Harvesting took place on 9 July 2014 at the three sites: Masumbi, Mundika, and Sinyanya for the first season while Sagam and Mundika were harvested on 12 December 2014 and Nyahera on 29 December 2014 for the second season. Eight different genotypes were harvested at hard dough stage of grain taking plants in two inner rows of each plot. The leaves were stripped off by hand from harvested stalk and panicles removed using secateurs. The harvested stalks were weighed with a weighing balance to get fresh cane weight and then transported to the laboratory for juice extraction. Juice from the stalk was extracted in one roller crusher (Fuan Liyuan, China, type YC 80B-4) and strained through a sieve into a juice container. The volume of juice was measured, and Brix (%) was taken using hand refractometer.

2.4. Ethanol Analysis

Juice was sampled from each plot taking 100 mL for fermentation. Yeast (1.5%), Saccharomyces cerevisiae, was added to juice and fermentation process carried out at 35°C for four days and then distilled to obtain ethanol whose volume was determined. Refractometer (RFM 3330 code 25-330, Bellinghant Stanley limited) was used to determine the concentration of ethanol. The refractive index of distillate was taken and then compared with that of a standard curve. Absolute ethanol was mixed with distilled water to give the concentration of 0, 5, 10, 15, 20, 25, and 30% ethanol whose refractive index was taken to obtain standard curve showing the relationship between the refractive index and percent of ethanol in the distillate.

2.5. Statistical Analysis

Statistical computations were carried out using Genstat software version 15.1 (VSN International limited, 2012) for AMMI and GGE biplot analysis. The graphic representation of genotypes and environments by AMMI analysis results from a model of main additive effects and multiplicative interaction [21]. This model is expressed mathematically by where is mean yield of genotype in the environment for replication ; is grand mean; is deviation of the genotype from the grand mean; is deviation of the environment from the grand mean; is singular value for the interaction principal component axis (IPCA) ; is the PCA score of a genotype for PCA axis ; is the environmental PCA score for PCA axis ; is AMMI residual; and is the error term when the experiment is replicated.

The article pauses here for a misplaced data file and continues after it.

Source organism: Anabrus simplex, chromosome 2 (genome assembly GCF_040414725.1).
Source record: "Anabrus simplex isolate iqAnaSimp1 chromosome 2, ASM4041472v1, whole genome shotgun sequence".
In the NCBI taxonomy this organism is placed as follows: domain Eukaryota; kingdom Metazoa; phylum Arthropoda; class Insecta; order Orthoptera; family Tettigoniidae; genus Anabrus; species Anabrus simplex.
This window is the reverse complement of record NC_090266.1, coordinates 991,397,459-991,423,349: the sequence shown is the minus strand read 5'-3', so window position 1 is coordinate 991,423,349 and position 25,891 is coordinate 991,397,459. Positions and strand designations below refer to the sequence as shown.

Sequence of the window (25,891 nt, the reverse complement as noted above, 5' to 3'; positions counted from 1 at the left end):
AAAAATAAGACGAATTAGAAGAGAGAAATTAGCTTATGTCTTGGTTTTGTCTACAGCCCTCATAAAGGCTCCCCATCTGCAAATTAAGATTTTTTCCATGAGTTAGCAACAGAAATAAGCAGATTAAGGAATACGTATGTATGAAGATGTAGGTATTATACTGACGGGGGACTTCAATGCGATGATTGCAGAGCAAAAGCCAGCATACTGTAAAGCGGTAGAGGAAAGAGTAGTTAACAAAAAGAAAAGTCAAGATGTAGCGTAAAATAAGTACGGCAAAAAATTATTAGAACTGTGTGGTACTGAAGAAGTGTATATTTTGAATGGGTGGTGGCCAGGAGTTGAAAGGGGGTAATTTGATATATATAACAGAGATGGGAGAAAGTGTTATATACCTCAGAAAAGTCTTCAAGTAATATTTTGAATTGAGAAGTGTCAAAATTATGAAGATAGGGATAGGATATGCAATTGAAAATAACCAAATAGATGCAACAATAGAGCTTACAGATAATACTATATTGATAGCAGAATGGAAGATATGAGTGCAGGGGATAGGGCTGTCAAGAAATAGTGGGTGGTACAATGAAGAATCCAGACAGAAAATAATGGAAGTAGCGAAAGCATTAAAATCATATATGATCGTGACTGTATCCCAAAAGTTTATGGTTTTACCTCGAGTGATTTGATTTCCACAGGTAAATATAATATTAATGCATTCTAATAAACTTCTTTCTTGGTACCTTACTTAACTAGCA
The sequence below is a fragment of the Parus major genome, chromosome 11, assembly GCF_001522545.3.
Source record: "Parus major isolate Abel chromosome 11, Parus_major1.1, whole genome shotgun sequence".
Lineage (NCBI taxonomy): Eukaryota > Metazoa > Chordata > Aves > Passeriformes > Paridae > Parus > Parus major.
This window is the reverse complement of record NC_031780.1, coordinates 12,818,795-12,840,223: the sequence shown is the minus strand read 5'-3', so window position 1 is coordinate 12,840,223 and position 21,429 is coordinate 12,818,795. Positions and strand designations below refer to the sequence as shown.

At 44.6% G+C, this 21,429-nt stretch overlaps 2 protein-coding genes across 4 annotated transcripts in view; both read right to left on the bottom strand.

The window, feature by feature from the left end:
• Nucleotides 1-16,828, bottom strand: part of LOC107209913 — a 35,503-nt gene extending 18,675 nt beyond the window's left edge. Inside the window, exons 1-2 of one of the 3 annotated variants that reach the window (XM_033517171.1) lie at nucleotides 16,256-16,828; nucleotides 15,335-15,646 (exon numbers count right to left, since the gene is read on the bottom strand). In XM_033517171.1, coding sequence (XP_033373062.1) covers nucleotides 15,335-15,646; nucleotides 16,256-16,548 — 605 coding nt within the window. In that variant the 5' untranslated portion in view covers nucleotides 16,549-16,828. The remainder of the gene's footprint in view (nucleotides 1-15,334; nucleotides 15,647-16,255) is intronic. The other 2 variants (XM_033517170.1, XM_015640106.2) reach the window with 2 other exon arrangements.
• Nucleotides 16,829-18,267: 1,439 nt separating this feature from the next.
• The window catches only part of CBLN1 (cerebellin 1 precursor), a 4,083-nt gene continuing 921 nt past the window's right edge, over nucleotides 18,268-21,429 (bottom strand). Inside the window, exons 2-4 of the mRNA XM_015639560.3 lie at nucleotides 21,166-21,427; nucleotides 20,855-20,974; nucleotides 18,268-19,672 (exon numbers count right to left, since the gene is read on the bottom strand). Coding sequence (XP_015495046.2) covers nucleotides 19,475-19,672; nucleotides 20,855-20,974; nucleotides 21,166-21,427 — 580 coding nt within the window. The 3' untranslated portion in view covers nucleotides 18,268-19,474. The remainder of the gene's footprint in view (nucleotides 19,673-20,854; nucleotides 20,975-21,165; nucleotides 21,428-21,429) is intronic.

AMMI stability value (ASV) was calculated by

AMMI analysis was used to determine the stability of genotypes across locations using principal component axis (PCA) scores and ASV. Genotypes having the least ASV were considered as widely adapted genotypes. Similarly, IPCA2 scores close to zero revealed more stable genotypes, while large values indicated more responsive and less stable genotypes. GGE biplot analysis was used to visualize the relationship between testers and entries and to determine “which-won-where” portion. GGE biplot also reveals stability of genotypes; genotypes located near the biplot origin are considered as widely adapted genotypes while genotypes located far are considered as being specifically adapted.

3. Results and Discussion

3.1. Effect of Environment on Maturity, Plant Height, and Biomass of Selected Sweet Sorghum